09/2013; 2013:719096. DOI:10.1155/2013/719096
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    • "Unilateral homonymous visual field disorders (HVFD) resulting from post-chiasmatic visual pathway injury are most common. Patients show severe impairments of reading (hemianopic dyslexia; incidence , 80%) and visual exploration (60%) (Suchoff et al., 2008; Rowe et al., 2009; Zihl, 2011). "
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    ABSTRACT: Reading and visual exploration impairments in unilateral homonymous visual field disorders are frequent and disabling consequences of acquired brain injury. Compensatory therapies have been developed, which allow patients to regain sufficient reading and visual exploration performance through systematic oculomotor training. However, it is still unclear whether the reading and visual exploration impairments require specific compensatory training for their improvement. We present the first cross-over rehabilitation study to determine whether the training-related performance improvements are task-specific, or whether there is a transfer of training-related improvements between reading and visual exploration. We compared the therapeutic effects of compensatory oculomotor reading and visual exploration training in 36 patients with unilateral homonymous visual field loss in a cross-over design. In addition, we explored whether the training sequence determines the overall treatment outcome. Our findings demonstrate that the training-related improvements in reading and visual exploration are highly specific and task-dependent, and there was no effect of training sequence.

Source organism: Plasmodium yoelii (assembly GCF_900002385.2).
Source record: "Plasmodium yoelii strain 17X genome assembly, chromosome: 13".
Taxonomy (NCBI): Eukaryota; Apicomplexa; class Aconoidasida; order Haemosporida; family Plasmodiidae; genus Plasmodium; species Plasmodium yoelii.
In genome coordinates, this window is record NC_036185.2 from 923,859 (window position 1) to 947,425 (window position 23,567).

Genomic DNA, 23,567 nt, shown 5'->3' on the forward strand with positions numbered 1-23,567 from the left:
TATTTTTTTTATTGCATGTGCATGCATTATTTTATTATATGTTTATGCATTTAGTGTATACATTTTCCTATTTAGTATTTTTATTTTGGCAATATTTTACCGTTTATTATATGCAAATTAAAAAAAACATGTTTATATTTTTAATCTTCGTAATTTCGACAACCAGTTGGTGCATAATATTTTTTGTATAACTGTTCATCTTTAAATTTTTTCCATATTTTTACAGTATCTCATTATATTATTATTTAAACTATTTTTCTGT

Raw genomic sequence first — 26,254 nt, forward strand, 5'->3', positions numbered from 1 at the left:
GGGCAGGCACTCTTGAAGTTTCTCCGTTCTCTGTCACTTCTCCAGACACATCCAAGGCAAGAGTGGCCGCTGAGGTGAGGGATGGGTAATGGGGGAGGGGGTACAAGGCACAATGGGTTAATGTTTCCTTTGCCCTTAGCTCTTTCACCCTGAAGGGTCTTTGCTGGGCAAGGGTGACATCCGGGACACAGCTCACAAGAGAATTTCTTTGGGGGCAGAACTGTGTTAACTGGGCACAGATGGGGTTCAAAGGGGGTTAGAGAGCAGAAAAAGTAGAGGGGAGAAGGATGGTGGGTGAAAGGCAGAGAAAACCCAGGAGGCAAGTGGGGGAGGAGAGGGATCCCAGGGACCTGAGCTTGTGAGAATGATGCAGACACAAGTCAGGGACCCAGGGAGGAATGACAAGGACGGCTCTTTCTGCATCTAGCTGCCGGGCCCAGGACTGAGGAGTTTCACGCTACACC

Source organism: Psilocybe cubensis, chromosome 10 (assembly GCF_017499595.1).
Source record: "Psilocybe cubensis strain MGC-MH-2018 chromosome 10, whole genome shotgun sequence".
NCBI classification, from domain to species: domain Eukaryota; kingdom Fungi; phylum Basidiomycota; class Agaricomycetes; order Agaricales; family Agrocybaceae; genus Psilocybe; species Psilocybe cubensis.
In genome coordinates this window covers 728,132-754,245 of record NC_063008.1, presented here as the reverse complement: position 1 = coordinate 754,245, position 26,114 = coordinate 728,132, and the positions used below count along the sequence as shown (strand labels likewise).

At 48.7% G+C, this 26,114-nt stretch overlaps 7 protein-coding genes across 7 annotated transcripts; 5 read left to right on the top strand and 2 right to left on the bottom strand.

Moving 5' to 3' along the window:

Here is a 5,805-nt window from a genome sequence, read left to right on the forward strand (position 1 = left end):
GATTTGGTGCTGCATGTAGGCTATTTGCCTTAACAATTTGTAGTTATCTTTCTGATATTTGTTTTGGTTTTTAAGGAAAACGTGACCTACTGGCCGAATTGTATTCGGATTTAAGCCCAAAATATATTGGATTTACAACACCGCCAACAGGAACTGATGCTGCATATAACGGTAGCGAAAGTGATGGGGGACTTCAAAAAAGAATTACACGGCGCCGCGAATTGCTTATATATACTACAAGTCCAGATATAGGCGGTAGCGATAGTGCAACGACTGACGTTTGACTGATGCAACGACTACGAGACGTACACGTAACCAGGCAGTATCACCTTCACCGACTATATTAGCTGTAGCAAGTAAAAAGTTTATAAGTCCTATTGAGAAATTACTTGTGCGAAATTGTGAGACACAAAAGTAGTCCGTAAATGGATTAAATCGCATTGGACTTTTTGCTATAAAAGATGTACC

Brain 03/2012; 135(Pt 3):912-21. DOI:10.1093/brain/awr356 · 9.20 Impact Factor
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    ABSTRACT: The purpose of this paper is to describe the response of a Department of Veterans Affairs medical center's development of a rehabilitation program for patients with hemianopsia. Hemianopsia affects significant numbers of troops returning from Afghanistan and Iraq and their neurological vision loss presented unique challenges in developing an appropriate and effective rehabilitation program. A literature review indicated that existing therapies lacked supporting sci-entific evidence and that traumatic brain injury (TBI)-related vision loss affects large numbers of civilians. The increasing number of patients with TBI-related vision loss necessitated the develop-ment of an innovative program which combined elements of therapies that the literature suggested were most promising. In this paper we briefly review the literature, describe the rehabilitation program developed, and present case studies of two patients who incurred vision loss as a result of a motor vehicle accident and a gunshot wound. The intent of the article is to begin the docu-mentation of our ongoing, evidence-based neurological vision loss rehabilitation program. We also encourage others who do not currently do so to assess the need for implementing vision rehabilitation programs for patients with TBI-related vision loss.